READ MORE: Boris Johnson will be forced to cave in to public pressure on indyref2, insists Ian Blackford

Which takes us to Argyle Street and the most unpleasant and disturbing part of the march, for me anyway. Cordoned off to one side are around 50 or so counter-demonstrators flying Union flags. One of them has a loudhailer and is telling us they represent the majority, but it’s the tension between the two groups that upsets me. A woman to my left starts screaming “Scotland!” over and over again in my ear and all I can see are flags. Their flags. And their flags. That side. And the other side. It’s a grimly unsubtle display and for the first time today, I wish I wasn’t here.


Which brings me back to the people who turned up on Saturday. Everyone I spoke to had been to at least one of the marches before – one chap had been to every one of them. Another of the marchers said that if 80,000 people could turn out on a wet day in January, nationalism “had this in the bag”. But if most of the people who turn up have attended before, the marches are essentially the same 80,000 people doing the same thing repeatedly. It is stasis rather than progress.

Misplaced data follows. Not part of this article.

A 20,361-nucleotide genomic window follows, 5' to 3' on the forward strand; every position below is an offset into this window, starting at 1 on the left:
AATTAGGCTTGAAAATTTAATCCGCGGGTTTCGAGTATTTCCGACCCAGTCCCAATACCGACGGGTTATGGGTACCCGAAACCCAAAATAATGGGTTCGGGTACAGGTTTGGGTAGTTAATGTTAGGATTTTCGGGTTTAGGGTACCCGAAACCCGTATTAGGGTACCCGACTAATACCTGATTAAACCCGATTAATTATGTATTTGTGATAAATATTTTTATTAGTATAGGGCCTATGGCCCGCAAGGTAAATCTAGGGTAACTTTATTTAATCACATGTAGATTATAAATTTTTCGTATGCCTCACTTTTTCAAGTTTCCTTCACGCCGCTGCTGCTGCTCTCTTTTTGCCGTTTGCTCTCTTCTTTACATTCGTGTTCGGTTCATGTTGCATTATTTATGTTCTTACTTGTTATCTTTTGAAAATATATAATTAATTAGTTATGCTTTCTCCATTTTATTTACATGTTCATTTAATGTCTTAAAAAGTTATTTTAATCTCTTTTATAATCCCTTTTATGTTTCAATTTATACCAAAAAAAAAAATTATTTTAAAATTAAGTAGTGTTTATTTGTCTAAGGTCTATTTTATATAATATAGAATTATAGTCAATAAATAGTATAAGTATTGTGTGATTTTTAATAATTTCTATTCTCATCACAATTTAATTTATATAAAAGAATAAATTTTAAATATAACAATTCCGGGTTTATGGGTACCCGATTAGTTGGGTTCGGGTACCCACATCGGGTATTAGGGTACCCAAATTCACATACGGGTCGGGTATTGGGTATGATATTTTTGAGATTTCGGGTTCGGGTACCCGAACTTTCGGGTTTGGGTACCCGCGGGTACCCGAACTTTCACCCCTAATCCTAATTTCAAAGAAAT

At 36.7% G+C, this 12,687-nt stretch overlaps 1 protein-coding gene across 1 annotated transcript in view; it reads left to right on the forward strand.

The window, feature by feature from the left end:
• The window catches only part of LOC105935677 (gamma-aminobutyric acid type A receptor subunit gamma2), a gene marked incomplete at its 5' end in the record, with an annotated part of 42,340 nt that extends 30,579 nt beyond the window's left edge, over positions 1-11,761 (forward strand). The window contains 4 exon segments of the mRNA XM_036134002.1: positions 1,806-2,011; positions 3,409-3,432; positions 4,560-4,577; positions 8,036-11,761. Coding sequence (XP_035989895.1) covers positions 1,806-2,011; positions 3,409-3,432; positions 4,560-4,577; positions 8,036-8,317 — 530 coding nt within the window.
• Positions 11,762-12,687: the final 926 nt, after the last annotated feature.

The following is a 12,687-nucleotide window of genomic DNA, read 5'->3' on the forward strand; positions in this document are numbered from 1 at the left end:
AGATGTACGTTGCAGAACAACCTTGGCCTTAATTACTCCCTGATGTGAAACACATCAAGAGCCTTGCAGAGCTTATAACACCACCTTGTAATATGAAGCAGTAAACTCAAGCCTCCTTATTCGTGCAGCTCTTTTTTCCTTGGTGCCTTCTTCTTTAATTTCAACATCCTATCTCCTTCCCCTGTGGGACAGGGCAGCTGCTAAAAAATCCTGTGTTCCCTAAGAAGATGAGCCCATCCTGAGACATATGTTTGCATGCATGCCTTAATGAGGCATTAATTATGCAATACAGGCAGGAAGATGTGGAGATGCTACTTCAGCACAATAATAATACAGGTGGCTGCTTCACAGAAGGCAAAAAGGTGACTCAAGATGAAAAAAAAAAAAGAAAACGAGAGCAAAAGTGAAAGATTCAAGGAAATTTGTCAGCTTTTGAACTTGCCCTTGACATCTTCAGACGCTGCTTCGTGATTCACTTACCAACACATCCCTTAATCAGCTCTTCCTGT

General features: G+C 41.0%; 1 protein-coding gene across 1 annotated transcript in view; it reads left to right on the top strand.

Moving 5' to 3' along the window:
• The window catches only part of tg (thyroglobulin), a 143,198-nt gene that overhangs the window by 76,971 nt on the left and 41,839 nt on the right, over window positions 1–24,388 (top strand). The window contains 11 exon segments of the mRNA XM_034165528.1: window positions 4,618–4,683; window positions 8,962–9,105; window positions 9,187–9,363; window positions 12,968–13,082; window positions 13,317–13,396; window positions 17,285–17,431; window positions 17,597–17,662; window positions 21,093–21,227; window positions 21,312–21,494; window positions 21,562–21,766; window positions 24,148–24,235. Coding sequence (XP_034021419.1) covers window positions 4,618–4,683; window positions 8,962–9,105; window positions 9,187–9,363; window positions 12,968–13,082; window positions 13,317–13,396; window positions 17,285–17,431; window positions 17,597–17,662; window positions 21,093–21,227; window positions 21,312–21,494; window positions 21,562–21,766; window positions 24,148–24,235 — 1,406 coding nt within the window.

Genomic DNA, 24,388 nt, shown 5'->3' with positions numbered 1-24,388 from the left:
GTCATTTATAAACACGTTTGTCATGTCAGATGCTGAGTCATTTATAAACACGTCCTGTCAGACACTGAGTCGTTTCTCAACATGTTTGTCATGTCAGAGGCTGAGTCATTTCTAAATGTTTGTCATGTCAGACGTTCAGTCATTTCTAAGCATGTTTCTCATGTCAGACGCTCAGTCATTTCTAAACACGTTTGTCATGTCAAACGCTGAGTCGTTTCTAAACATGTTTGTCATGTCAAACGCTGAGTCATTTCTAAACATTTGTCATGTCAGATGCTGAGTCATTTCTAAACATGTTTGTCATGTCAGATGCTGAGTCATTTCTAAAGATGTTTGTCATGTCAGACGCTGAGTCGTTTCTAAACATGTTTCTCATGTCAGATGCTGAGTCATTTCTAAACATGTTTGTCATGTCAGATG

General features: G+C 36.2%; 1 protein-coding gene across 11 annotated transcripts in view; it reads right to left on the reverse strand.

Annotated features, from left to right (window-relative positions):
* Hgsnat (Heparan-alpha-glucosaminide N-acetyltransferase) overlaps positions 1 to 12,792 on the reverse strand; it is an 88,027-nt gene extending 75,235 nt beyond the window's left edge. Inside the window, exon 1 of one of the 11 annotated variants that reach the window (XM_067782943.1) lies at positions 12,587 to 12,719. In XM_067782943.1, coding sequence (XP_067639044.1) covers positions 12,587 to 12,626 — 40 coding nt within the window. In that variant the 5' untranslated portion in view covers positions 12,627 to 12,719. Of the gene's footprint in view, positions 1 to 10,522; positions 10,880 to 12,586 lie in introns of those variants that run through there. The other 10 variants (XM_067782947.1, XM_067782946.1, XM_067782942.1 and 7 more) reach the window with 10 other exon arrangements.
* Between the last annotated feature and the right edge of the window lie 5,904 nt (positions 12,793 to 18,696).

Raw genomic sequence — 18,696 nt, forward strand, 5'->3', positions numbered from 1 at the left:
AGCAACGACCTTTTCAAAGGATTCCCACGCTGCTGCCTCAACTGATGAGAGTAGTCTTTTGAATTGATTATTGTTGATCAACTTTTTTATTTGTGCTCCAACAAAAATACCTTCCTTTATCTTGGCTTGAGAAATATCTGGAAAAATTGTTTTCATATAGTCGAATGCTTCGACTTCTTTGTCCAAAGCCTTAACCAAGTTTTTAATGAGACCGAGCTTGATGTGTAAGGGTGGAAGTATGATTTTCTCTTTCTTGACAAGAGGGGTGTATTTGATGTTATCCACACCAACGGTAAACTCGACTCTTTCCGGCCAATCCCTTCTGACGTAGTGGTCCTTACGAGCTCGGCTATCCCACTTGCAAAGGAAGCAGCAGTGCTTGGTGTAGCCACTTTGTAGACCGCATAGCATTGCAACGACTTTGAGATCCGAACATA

READ MORE: Around 80,000 join Glasgow march for Scottish Independence 

But you’ll be pleased to know: I don’t get the last word on this. We’re nearing the end of the march and we’re down by Jamaica Street and the Clyde. In front of me is a guy with a giant saltire and suddenly the wind carries the big, wet, freezing flag into my face. It wraps itself around my head and for a few seconds I flap around like a cat in a bag trying to get it off me. What is this? A metaphor? Revenge for all those columns I’ve written questioning independence and nationalism? I can see the funny side. The saltire clings to me. I don’t love the flag but the flag loves me.